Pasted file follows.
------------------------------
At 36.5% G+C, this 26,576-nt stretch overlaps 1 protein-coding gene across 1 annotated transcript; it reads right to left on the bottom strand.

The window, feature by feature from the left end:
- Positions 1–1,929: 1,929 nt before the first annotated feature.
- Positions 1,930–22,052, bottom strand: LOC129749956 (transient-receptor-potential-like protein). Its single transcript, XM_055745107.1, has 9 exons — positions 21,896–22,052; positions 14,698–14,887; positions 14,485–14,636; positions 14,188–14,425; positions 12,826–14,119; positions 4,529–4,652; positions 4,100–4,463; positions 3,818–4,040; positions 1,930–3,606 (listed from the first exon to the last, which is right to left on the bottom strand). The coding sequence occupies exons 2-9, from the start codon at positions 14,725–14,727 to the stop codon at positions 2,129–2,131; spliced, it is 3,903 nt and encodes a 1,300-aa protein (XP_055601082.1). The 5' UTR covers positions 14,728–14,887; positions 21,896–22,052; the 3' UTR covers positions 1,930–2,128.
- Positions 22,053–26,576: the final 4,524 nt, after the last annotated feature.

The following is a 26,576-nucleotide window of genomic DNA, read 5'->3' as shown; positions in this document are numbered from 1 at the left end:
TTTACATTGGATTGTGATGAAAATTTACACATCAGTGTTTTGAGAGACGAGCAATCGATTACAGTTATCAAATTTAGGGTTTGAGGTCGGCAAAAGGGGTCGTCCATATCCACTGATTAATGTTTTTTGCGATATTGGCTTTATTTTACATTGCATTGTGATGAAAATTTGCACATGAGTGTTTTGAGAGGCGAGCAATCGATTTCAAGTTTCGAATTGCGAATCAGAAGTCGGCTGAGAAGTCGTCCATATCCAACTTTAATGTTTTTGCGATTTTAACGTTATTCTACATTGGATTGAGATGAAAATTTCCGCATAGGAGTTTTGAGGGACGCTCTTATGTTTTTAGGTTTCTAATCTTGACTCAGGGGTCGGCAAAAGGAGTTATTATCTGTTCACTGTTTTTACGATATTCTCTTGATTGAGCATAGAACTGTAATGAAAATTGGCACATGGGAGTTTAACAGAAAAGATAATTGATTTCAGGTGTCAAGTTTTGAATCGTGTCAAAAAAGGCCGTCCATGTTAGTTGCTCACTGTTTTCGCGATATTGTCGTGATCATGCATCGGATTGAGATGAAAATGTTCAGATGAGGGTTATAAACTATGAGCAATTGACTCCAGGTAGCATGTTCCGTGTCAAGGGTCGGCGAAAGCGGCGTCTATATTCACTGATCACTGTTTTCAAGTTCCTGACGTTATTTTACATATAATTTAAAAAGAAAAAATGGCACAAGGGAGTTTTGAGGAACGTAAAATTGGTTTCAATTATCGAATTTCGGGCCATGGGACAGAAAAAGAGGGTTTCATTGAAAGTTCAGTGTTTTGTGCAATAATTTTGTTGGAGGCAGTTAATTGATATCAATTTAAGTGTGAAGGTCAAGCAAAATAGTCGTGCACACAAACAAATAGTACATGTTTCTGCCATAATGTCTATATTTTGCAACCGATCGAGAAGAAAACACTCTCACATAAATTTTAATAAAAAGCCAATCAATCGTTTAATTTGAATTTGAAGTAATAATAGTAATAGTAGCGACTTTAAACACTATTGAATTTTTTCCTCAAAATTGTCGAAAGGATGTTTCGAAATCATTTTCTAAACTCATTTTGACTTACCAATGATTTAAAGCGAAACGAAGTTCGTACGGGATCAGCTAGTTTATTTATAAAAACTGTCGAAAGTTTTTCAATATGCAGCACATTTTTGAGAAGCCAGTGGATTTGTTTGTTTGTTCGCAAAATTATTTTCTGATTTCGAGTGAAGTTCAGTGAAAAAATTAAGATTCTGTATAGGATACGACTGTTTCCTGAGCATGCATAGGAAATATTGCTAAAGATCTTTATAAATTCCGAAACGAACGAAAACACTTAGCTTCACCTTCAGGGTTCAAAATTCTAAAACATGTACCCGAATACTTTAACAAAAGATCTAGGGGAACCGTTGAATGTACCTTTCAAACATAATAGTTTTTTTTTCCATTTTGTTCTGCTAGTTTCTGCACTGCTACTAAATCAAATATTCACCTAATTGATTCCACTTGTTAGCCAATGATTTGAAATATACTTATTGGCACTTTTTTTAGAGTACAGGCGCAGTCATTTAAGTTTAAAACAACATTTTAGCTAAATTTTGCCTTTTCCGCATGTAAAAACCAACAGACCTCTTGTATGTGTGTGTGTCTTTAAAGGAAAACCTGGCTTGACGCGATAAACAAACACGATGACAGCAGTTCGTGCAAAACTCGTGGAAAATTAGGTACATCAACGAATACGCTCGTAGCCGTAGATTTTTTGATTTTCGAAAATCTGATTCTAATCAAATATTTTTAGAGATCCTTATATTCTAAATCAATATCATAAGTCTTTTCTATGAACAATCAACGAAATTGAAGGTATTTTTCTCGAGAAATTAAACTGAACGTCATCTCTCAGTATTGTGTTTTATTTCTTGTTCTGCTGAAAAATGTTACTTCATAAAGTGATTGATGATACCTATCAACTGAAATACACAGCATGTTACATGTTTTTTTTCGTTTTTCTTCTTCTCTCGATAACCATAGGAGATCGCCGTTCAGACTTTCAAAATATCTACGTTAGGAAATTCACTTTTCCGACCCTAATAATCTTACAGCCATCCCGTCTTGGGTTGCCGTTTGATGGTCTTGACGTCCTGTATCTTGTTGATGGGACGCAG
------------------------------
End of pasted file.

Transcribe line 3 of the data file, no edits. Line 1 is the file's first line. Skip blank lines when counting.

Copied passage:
- Positions 1–1,929: 1,929 nt before the first annotated feature.